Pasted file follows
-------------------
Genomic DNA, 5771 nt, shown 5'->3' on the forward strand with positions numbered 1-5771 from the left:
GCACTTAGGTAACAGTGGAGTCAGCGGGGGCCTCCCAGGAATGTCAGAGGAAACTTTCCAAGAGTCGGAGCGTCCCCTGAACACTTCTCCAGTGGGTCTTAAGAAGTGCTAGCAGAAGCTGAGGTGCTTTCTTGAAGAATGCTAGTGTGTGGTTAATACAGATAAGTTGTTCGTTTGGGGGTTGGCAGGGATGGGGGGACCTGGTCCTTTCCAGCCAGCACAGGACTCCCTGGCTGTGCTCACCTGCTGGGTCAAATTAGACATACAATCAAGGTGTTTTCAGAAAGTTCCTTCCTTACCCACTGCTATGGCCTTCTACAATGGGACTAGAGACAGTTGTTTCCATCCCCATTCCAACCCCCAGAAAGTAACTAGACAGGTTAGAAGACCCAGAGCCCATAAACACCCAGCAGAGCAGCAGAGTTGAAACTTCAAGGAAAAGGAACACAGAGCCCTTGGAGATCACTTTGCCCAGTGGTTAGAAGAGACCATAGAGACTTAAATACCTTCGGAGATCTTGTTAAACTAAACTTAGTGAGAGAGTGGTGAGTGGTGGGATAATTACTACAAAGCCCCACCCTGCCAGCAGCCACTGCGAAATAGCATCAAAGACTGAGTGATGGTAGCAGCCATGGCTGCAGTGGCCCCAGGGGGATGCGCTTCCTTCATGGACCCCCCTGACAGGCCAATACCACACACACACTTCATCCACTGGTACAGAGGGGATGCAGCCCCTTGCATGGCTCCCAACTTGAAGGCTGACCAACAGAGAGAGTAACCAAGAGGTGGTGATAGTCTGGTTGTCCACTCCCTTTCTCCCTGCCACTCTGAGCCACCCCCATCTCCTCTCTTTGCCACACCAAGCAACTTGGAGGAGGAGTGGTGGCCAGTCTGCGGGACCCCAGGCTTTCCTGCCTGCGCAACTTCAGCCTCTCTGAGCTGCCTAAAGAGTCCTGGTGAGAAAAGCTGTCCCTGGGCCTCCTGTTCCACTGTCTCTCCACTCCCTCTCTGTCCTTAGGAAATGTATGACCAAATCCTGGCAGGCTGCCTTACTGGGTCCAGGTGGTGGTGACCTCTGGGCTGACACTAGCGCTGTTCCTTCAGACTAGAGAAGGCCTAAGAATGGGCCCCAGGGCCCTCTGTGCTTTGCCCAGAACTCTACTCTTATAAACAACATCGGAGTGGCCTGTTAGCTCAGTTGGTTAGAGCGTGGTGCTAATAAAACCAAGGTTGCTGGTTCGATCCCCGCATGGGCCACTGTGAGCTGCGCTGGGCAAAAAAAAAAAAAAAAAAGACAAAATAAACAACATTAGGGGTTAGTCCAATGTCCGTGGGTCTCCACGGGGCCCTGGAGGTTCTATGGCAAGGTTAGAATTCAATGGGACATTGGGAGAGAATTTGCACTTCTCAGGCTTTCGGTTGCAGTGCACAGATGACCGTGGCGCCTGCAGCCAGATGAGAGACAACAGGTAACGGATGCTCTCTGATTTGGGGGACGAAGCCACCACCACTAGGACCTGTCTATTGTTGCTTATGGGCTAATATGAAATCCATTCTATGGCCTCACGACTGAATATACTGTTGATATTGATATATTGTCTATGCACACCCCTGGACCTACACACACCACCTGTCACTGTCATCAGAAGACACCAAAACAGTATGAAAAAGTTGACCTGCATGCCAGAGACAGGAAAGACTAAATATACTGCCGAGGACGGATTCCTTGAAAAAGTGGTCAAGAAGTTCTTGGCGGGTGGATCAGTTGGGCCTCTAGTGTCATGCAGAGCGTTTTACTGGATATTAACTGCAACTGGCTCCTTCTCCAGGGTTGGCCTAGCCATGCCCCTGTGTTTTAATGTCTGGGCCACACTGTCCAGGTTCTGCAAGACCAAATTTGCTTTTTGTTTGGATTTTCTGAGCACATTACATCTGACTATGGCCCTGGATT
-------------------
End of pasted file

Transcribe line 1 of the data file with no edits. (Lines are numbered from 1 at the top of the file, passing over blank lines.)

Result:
Genomic DNA, 5771 nt, shown 5'->3' on the forward strand with positions numbered 1-5771 from the left: